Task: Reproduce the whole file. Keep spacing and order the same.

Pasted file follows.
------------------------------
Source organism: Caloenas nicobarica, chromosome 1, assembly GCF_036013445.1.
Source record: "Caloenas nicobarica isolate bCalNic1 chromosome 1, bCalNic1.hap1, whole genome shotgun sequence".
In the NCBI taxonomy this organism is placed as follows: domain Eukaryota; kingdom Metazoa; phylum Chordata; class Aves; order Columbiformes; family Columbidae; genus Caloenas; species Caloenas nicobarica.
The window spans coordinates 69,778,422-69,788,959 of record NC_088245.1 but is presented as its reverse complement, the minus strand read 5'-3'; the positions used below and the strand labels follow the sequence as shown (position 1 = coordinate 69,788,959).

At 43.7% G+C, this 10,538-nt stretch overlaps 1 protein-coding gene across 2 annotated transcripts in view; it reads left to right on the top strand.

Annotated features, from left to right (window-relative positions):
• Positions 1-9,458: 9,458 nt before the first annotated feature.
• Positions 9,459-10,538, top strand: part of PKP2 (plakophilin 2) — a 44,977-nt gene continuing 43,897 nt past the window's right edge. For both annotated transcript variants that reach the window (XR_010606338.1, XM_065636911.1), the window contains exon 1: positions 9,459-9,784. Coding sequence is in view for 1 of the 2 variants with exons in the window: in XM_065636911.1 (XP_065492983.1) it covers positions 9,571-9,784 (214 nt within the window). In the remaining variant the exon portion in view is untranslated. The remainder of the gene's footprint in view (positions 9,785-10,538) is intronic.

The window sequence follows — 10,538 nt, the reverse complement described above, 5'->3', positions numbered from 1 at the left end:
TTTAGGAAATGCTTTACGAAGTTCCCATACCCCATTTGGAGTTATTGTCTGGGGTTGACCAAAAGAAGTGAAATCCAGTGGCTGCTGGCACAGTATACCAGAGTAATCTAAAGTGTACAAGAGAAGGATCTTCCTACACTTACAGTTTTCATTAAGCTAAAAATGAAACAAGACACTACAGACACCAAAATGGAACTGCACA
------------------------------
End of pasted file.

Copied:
Source organism: Caloenas nicobarica, chromosome 1, assembly GCF_036013445.1.
Source record: "Caloenas nicobarica isolate bCalNic1 chromosome 1, bCalNic1.hap1, whole genome shotgun sequence".
In the NCBI taxonomy this organism is placed as follows: domain Eukaryota; kingdom Metazoa; phylum Chordata; class Aves; order Columbiformes; family Columbidae; genus Caloenas; species Caloenas nicobarica.
The window spans coordinates 69,778,422-69,788,959 of record NC_088245.1 but is presented as its reverse complement, the minus strand read 5'-3'; the positions used below and the strand labels follow the sequence as shown (position 1 = coordinate 69,788,959).

At 43.7% G+C, this 10,538-nt stretch overlaps 1 protein-coding gene across 2 annotated transcripts in view; it reads left to right on the top strand.

Annotated features, from left to right (window-relative positions):
• Positions 1-9,458: 9,458 nt before the first annotated feature.
• Positions 9,459-10,538, top strand: part of PKP2 (plakophilin 2) — a 44,977-nt gene continuing 43,897 nt past the window's right edge. For both annotated transcript variants that reach the window (XR_010606338.1, XM_065636911.1), the window contains exon 1: positions 9,459-9,784. Coding sequence is in view for 1 of the 2 variants with exons in the window: in XM_065636911.1 (XP_065492983.1) it covers positions 9,571-9,784 (214 nt within the window). In the remaining variant the exon portion in view is untranslated. The remainder of the gene's footprint in view (positions 9,785-10,538) is intronic.

The window sequence follows — 10,538 nt, the reverse complement described above, 5'->3', positions numbered from 1 at the left end:
TTTAGGAAATGCTTTACGAAGTTCCCATACCCCATTTGGAGTTATTGTCTGGGGTTGACCAAAAGAAGTGAAATCCAGTGGCTGCTGGCACAGTATACCAGAGTAATCTAAAGTGTACAAGAGAAGGATCTTCCTACACTTACAGTTTTCATTAAGCTAAAAATGAAACAAGACACTACAGACACCAAAATGGAACTGCACA